Brooklyn home built by Habitat for Humanity
By Denise Coffey - Staff Writer
Brooklyn - posted Tue., Sep. 13, 2011
Millie Simone, her daughter, Labecka Wright, and grandson Joseph watched as a crew from Oak Knoll Builders and Central Construction Industries, LLC, hoisted two halves of a modular home onto a new foundation in Brooklyn. By the end of the day, Simone would be able to see the structure of her new home. She would still have to wait for crews to finish all the installation work, and she would have to participate in framing and building the second floor. But the reality of her long-held dream would be there for her to see, thanks to the Northeastern Chapter of Habitat for Humanity.
“It's a dream come true,” Simone said, standing in the corner lot, half of her house hanging by cables, as a 70-ton crane maneuvered it into position. The Dayville resident talked about planting a Japanese maple on the land and putting two rose bushes near the house. She wants sunlight to pour through the windows.
When she paints her rooms, the colors will be bright and cheery. “Granny Smith apple for the kitchen,” she said. She wants lots of plants. “And I'll make people take their shoes off when they come inside,” she said, laughing. “I'm going to work my butt off to keep it nice.”
Habitat's Northeastern Connecticut Chapter Vice President Tonya Brock said Simone was chosen from about 20 applicants. The family selection committee uses a variety of guidelines when making their decision. HUD income guidelines are a primary criterion, but they also look at an applicant's willingness and ability to partner with the organization.
“We look for 350 sweat equity hours,” said Brock. “They have to build or volunteer in some capacity with the organization.” Habitat checks an applicant's credit history and background. They also require that the applicant be able to put a $1,000 down payment on the home.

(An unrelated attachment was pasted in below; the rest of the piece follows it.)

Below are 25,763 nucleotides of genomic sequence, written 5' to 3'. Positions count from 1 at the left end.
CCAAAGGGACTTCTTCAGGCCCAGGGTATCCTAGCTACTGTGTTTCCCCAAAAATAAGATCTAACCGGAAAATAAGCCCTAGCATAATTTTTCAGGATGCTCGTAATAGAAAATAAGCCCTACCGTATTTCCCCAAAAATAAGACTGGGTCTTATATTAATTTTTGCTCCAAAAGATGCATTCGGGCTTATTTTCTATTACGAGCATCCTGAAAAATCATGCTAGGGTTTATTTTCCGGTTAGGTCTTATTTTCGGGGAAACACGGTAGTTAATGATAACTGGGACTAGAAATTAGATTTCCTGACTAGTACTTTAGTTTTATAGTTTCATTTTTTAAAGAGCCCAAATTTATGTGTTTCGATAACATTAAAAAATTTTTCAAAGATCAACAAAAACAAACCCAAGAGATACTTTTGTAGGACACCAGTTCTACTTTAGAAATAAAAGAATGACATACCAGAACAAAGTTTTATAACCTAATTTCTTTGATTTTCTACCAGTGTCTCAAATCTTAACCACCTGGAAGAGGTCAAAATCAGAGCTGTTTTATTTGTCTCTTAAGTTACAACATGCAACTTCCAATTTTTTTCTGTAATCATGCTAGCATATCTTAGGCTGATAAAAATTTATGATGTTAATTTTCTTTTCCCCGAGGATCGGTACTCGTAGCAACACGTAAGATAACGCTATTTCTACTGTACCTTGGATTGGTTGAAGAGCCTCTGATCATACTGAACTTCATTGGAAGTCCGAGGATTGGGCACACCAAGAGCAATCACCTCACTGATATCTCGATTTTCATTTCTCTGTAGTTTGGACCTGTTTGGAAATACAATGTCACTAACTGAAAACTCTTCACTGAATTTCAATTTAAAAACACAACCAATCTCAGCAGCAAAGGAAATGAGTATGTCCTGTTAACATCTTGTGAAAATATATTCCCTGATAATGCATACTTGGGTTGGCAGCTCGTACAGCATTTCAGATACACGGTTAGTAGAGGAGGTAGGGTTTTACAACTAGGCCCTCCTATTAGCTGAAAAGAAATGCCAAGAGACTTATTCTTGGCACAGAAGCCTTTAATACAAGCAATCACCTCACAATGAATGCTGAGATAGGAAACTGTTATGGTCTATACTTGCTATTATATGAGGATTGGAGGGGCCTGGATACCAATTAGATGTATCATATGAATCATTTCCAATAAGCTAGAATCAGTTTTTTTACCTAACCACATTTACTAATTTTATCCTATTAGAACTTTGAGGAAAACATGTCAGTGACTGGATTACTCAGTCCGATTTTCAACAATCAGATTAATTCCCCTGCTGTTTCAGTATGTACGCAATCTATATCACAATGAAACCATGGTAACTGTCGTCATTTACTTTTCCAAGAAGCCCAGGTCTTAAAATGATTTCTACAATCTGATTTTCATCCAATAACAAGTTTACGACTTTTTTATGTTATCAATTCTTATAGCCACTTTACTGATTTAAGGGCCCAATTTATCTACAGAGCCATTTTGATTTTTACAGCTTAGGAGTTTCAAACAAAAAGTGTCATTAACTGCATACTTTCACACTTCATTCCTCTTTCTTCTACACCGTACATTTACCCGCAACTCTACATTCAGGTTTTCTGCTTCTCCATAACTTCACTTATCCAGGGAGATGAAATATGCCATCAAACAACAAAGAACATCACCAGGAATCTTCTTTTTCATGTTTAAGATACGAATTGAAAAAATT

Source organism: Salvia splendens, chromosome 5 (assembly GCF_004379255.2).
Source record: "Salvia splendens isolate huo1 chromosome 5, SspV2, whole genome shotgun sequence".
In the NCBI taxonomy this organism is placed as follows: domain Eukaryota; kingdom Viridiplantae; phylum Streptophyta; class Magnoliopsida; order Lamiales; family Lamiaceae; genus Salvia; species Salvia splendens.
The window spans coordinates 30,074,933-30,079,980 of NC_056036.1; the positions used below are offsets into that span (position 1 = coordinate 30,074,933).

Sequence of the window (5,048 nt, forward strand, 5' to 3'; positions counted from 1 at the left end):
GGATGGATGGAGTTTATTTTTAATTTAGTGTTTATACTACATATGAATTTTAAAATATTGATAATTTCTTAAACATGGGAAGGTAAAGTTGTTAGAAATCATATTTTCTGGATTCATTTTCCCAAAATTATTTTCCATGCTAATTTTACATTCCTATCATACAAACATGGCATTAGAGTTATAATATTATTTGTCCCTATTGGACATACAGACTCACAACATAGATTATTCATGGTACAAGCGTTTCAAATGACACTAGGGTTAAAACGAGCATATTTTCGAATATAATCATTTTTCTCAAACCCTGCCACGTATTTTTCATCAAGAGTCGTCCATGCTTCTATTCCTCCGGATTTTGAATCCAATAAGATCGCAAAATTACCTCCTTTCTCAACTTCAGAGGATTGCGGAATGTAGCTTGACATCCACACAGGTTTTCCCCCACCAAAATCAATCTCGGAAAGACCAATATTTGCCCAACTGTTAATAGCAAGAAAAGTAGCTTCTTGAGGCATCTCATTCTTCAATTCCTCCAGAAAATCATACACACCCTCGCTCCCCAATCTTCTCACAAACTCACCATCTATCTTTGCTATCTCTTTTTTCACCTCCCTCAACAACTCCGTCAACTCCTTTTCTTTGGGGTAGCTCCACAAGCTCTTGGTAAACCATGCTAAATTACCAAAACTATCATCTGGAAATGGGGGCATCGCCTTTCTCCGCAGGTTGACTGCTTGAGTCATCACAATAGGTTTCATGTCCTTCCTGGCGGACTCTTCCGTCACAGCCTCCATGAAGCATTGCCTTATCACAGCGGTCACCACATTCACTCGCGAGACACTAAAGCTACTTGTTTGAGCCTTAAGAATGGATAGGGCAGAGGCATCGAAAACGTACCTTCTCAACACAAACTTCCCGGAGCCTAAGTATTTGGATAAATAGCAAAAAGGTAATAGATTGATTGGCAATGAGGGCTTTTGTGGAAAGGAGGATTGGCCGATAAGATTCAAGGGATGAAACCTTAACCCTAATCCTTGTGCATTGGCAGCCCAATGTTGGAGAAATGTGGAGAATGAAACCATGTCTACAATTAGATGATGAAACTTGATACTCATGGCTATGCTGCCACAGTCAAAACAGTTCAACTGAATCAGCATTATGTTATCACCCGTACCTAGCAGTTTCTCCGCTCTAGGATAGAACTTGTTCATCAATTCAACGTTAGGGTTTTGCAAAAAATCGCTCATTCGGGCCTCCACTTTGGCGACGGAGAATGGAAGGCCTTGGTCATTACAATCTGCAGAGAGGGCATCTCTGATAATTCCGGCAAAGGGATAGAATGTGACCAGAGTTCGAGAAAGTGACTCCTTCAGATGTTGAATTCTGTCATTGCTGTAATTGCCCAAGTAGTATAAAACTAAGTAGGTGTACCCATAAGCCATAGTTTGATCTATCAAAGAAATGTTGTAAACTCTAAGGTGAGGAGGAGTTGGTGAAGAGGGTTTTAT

The Brooklyn home is the first build for the chapter in four years, according to board member Tom Archambault. The project is a year behind schedule because they had to scrap their original plans and come up with a new one, due in part to topographical issues with the lot. The original plans called for a slab foundation, but they realized that a foundation with a smaller “footprint” could save them money in the long run, while allowing them to build a second floor.
“We were very lucky to have Mike Madden, of Oak Knoll Builders, involved in the process,” Brock said. It was a tight lot to begin with. That, coupled with some other issues, made the group look at options. The decision to go with a modular home allowed Habitat to spend less money than the original plan called for.
Simone qualified for a $115,000 mortgage with Habitat. She will make payments to the organization, and that money will go into a build fund, which will be used for future building projects. Archambault said the group tries to keep a cushion in the fund, while building on a regular basis. “The timetable should be every other year,” he said.
For more information on Habitat for Humanity, go to www.habitatofnect.org or call 860-928-7293.